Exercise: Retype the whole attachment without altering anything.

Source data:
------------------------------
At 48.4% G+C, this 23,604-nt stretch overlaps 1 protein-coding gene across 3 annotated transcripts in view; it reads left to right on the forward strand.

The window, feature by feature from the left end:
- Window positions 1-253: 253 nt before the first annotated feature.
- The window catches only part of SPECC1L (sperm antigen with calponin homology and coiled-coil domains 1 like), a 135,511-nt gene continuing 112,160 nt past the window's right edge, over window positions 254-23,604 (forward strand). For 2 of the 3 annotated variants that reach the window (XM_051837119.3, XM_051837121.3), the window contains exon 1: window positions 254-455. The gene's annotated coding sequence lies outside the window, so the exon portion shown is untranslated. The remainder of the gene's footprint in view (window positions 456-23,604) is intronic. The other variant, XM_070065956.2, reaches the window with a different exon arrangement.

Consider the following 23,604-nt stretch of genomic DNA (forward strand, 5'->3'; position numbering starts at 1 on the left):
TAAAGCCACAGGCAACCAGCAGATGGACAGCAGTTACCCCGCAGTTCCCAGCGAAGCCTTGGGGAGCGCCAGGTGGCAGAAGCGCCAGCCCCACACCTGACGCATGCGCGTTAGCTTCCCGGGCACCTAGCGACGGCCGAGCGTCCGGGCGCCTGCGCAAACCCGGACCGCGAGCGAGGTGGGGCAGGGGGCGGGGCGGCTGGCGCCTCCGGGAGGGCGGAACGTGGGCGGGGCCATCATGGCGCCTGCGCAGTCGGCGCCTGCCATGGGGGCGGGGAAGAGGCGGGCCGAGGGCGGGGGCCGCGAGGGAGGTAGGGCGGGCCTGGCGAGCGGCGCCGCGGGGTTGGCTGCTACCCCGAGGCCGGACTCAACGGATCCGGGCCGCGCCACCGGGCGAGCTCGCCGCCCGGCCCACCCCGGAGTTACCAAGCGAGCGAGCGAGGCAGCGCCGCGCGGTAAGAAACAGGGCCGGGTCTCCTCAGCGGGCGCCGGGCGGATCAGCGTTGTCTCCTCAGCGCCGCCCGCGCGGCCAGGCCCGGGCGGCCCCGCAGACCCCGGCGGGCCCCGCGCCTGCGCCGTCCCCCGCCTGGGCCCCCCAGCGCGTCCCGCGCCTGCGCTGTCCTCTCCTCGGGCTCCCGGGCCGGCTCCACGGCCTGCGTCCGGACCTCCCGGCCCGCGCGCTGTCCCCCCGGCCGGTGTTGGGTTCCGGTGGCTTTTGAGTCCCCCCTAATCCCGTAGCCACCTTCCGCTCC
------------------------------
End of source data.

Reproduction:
At 48.4% G+C, this 23,604-nt stretch overlaps 1 protein-coding gene across 3 annotated transcripts in view; it reads left to right on the forward strand.

The window, feature by feature from the left end:
- Window positions 1-253: 253 nt before the first annotated feature.
- The window catches only part of SPECC1L (sperm antigen with calponin homology and coiled-coil domains 1 like), a 135,511-nt gene continuing 112,160 nt past the window's right edge, over window positions 254-23,604 (forward strand). For 2 of the 3 annotated variants that reach the window (XM_051837119.3, XM_051837121.3), the window contains exon 1: window positions 254-455. The gene's annotated coding sequence lies outside the window, so the exon portion shown is untranslated. The remainder of the gene's footprint in view (window positions 456-23,604) is intronic. The other variant, XM_070065956.2, reaches the window with a different exon arrangement.

Consider the following 23,604-nt stretch of genomic DNA (forward strand, 5'->3'; position numbering starts at 1 on the left):
TAAAGCCACAGGCAACCAGCAGATGGACAGCAGTTACCCCGCAGTTCCCAGCGAAGCCTTGGGGAGCGCCAGGTGGCAGAAGCGCCAGCCCCACACCTGACGCATGCGCGTTAGCTTCCCGGGCACCTAGCGACGGCCGAGCGTCCGGGCGCCTGCGCAAACCCGGACCGCGAGCGAGGTGGGGCAGGGGGCGGGGCGGCTGGCGCCTCCGGGAGGGCGGAACGTGGGCGGGGCCATCATGGCGCCTGCGCAGTCGGCGCCTGCCATGGGGGCGGGGAAGAGGCGGGCCGAGGGCGGGGGCCGCGAGGGAGGTAGGGCGGGCCTGGCGAGCGGCGCCGCGGGGTTGGCTGCTACCCCGAGGCCGGACTCAACGGATCCGGGCCGCGCCACCGGGCGAGCTCGCCGCCCGGCCCACCCCGGAGTTACCAAGCGAGCGAGCGAGGCAGCGCCGCGCGGTAAGAAACAGGGCCGGGTCTCCTCAGCGGGCGCCGGGCGGATCAGCGTTGTCTCCTCAGCGCCGCCCGCGCGGCCAGGCCCGGGCGGCCCCGCAGACCCCGGCGGGCCCCGCGCCTGCGCCGTCCCCCGCCTGGGCCCCCCAGCGCGTCCCGCGCCTGCGCTGTCCTCTCCTCGGGCTCCCGGGCCGGCTCCACGGCCTGCGTCCGGACCTCCCGGCCCGCGCGCTGTCCCCCCGGCCGGTGTTGGGTTCCGGTGGCTTTTGAGTCCCCCCTAATCCCGTAGCCACCTTCCGCTCC